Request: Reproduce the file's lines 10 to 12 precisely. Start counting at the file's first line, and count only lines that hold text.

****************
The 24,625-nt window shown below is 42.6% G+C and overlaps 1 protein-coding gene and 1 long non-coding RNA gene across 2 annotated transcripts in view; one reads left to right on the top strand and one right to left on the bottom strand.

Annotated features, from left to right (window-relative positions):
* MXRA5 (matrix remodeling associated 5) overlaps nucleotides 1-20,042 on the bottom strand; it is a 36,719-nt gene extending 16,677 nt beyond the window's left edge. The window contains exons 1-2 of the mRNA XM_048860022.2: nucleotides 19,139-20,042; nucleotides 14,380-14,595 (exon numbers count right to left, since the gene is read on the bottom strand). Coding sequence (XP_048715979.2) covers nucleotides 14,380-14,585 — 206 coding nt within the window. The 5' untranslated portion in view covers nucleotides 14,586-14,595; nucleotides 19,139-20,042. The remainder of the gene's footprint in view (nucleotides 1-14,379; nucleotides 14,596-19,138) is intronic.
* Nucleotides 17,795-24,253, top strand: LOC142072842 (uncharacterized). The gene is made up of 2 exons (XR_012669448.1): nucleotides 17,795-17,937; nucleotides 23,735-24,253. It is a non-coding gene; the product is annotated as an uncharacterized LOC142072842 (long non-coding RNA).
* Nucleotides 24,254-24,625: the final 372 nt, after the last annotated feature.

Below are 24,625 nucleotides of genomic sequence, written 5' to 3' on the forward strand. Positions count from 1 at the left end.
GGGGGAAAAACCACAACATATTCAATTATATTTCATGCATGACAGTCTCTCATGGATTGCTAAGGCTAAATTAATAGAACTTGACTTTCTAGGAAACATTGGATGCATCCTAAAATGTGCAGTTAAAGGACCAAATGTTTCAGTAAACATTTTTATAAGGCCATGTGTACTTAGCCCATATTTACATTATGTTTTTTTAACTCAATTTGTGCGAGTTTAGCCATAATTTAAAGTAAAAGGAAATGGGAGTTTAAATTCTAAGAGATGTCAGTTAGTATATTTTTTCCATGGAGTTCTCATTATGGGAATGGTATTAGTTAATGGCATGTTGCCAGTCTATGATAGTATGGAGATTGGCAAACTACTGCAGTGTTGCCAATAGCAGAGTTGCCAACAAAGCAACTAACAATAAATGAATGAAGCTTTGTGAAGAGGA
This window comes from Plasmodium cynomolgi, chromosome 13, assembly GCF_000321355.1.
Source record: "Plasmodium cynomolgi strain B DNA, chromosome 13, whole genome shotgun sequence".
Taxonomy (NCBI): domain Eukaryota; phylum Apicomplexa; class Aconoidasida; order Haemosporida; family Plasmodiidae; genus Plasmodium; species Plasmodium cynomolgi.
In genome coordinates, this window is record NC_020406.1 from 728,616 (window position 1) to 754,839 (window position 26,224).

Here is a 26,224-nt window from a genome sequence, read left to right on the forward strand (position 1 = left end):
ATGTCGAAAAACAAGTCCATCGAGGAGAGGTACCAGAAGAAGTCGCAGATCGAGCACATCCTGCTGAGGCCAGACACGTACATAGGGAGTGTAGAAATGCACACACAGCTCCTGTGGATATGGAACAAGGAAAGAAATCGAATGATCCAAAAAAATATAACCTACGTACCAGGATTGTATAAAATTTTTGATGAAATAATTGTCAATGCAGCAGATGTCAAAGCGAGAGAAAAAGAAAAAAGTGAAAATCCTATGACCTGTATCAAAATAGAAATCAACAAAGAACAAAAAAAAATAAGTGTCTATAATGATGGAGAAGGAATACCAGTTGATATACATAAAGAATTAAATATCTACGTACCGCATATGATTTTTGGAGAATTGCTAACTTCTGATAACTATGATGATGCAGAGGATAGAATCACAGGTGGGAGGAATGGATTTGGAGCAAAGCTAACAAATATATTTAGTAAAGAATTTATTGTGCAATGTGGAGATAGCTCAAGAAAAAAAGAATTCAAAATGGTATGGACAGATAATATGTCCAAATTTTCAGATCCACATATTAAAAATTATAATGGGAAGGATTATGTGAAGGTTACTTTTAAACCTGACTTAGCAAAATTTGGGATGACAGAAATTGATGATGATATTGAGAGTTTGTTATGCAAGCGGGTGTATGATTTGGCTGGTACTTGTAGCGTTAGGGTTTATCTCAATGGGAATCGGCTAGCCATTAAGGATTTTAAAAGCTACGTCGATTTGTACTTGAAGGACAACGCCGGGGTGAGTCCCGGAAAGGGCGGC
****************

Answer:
Taxonomy (NCBI): domain Eukaryota; phylum Apicomplexa; class Aconoidasida; order Haemosporida; family Plasmodiidae; genus Plasmodium; species Plasmodium cynomolgi.
In genome coordinates, this window is record NC_020406.1 from 728,616 (window position 1) to 754,839 (window position 26,224).

Here is a 26,224-nt window from a genome sequence, read left to right on the forward strand (position 1 = left end):